‘Poor doors’ and a ‘failed brand’

Photo from therealdeal.com

Photo from therealdeal.com

The Mayor of New York probably has enough on his plate without keeping up with Red Brick. But if he did, he’d find we are much bigger fans of his than we are of Boris Johnson. Told of the new practice of installing ‘poor doors’ in New York apartments, where providing a proportion of affordable housing has been a condition of their receiving building permits, Bill De Blasio said he intended to outlaw them. Back in Britain’s capital, however, installing poor doors seems to be an established practice that fails to trouble his London homologue.

Are poor doors the ultimate sign that social housing is a ‘failed brand’? The story came at the end of a week in which, as Red Brick reported, there was a live Guardian debate that saw the issue raised several times. A week earlier, Boris Worrall of Orbit Housing said that the social housing brand is ‘broken’, although he distinguished the brand from the product. Three weeks before that, Peter Hall’s blog picked up Red Brick’s story about the slow demise of social housing and argued that it would be better to subject it to euthanasia than to try to revive it. Not surprisingly, our friends in SHOUT have been vigilant in defending both the brand and the product. Colin Wiles took part in the Guardian discussion (along with Steve from Red Brick) and went on to challenge the notion of social housing having ‘failed’ or being ‘damaged’ in his column for Inside Housing.

Where does this leave us? There is a suspicion that this ‘failed brand’ debate comes about because some in the sector are positioning themselves to abandon social housing all together. After all, Boris Worrall has elsewhere proclaimed that ‘social housing is dead’. The NHF is hosting what it calls its HotHouse debate about the future of housing associations, one suggestion being that local authorities should be left to house those most excluded and vulnerable, perhaps predominantly in social rented properties. This would free up housing associations to cater for the more aspirational members of Generation Rent. Peter Hall’s argument is that it would be better for housing providers simply to create good quality rented housing, charging discounted rents to poorer tenants and full market rents to those able to pay them.

Probably few would oppose the idea that building some houses for sale or market rent can be a useful way to cross-subsidise social rented dwellings, but can this be done on a big enough scale? In Peter Hall’s example, only one third of the units are at social rents. Alan Holmans, the well-known expert on housing demographics, has pointed out that if we ever build 250,000 homes per year then indeed one-third of them will need to be at subsidised prices. But this means that for the Hall model to work across the board, we would need to capture all of the profits from the housebuilding industry. However tempting to Red Brick this might be, this simple calculation shows why we still need actual subsidy.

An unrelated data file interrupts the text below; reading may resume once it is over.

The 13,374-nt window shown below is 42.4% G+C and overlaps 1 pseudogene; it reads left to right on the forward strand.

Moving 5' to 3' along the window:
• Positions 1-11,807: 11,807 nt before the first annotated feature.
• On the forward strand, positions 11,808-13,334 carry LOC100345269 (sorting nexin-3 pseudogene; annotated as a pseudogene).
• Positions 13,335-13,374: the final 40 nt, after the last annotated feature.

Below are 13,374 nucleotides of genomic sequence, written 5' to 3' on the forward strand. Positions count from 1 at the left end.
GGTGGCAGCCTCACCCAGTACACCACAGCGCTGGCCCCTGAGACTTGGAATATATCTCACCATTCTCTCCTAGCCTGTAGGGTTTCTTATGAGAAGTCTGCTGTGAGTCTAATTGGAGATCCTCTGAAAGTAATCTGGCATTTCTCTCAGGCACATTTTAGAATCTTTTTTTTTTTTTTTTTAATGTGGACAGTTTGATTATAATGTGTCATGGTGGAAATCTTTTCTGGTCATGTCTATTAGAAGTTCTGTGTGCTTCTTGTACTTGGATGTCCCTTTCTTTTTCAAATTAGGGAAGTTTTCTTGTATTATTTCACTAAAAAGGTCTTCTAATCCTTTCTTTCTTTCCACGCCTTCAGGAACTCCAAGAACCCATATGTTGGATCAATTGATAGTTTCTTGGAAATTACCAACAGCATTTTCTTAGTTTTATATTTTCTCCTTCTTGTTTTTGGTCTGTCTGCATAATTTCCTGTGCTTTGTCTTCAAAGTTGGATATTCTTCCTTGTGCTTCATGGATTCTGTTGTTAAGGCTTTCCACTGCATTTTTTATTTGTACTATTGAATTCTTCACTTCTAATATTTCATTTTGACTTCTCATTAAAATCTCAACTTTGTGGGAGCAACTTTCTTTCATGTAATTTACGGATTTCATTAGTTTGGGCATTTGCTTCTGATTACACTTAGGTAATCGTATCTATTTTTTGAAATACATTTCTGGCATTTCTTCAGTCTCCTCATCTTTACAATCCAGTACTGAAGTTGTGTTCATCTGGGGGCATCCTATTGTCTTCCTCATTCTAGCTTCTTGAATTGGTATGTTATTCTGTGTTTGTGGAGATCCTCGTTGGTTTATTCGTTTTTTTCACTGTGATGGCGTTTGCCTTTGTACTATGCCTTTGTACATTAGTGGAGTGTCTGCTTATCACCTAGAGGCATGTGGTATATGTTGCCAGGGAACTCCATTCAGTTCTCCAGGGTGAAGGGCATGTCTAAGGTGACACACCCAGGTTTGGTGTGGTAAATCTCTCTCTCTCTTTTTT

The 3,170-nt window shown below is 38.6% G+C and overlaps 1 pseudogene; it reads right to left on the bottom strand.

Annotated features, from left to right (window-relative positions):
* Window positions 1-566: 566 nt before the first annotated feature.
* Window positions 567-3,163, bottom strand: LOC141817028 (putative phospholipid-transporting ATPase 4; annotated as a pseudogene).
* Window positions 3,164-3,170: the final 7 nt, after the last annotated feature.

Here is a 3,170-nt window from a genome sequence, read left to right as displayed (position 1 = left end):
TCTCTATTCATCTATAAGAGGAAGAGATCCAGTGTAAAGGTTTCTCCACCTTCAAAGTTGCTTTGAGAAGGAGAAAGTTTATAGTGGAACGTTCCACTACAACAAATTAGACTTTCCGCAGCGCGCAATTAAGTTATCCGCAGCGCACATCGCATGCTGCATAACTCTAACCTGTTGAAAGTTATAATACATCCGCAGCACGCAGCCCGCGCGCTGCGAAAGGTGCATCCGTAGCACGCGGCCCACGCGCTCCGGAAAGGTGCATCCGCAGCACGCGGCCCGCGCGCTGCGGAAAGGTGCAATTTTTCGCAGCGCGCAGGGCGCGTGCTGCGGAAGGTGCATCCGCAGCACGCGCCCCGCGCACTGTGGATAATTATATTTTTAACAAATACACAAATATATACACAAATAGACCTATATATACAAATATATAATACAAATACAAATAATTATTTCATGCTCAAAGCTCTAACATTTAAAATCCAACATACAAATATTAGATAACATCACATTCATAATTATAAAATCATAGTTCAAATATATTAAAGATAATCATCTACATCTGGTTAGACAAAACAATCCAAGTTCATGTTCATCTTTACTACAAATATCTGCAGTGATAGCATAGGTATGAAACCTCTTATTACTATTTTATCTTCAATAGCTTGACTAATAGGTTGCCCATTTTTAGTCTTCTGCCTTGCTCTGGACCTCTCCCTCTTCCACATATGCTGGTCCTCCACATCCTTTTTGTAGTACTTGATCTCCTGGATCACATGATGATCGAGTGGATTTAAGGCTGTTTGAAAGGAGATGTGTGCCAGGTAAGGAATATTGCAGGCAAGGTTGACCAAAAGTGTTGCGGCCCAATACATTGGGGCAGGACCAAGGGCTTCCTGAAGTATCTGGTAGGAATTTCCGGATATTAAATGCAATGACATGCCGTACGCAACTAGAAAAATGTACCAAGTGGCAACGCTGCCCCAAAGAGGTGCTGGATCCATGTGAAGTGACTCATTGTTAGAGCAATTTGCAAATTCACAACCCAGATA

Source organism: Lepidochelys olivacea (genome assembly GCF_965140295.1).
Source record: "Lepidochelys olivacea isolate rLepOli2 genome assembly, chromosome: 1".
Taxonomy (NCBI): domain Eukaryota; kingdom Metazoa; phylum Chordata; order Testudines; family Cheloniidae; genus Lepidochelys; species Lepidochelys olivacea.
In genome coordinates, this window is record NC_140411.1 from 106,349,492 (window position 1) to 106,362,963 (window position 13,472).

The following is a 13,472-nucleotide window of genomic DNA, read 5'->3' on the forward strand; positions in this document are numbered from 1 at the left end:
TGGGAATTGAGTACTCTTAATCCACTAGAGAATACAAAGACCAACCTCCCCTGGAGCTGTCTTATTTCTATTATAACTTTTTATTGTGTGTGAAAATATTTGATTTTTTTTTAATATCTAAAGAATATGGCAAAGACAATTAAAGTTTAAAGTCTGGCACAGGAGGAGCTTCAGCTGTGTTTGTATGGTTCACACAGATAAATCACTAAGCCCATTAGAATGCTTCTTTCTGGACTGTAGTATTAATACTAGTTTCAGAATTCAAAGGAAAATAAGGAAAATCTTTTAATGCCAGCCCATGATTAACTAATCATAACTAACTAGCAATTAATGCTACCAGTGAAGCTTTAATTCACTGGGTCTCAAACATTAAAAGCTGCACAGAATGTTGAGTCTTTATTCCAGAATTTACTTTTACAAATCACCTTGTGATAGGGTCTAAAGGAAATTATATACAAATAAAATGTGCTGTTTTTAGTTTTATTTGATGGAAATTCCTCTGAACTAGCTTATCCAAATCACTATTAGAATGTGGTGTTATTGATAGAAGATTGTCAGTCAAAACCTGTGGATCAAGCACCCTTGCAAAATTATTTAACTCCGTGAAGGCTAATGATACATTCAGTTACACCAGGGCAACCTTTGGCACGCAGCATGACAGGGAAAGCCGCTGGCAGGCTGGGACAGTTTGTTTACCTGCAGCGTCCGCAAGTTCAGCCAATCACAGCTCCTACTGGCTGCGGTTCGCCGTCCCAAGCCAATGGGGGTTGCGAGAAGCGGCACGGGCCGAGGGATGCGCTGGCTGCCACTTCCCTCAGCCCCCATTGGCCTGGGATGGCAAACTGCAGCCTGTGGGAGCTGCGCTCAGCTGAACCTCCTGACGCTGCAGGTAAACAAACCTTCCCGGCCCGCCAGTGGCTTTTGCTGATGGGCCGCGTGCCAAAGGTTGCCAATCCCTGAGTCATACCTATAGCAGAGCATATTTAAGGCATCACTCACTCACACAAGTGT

As Colin Wiles reminds us, another point that some would wilfully ignore is that both the need for and popularity of social housing are enormous. The Resolution Foundation’s report Home Truths showed that some 1.3 million low/middle-income households face housing costs which take one-third or more of their income. So far, few of these are in the social sector. But in 2012/13 alone there was a net loss of over 40,000 units that would have been let at social rents, so already we are putting parts of the social sector beyond the reach of broad numbers of low-income households, when we should be doing the opposite.

Kate Davies has also entered this debate, from a slightly different viewpoint. She says she admires the aspirational tenants ‘who get good jobs and go on to become homeowners’, but at the same time says we do need social housing as a safe haven for vulnerable people. However well-intentioned, this serves to confirm rather than confront the failed brand argument. It moves us much closer towards the position that the sector is (as she puts it) for ‘poor’ or ‘damaged’ people who can’t be self-sufficient. Ironically, this is the ambulance service view of social housing which persists in the U.S. and which De Blasio aims to challenge.

It’s a regrettably short leap from describing tenants as vulnerable to telling them that it’s all their fault. The media don’t necessarily make that leap – they don’t need to, there are enough viewers and below-the-line commentators who’ll do that for them. Arguing for sympathy rather than condemnation won’t work, especially when half those ready to condemn probably do so because they believe their own circumstances are more deserving of help from the state.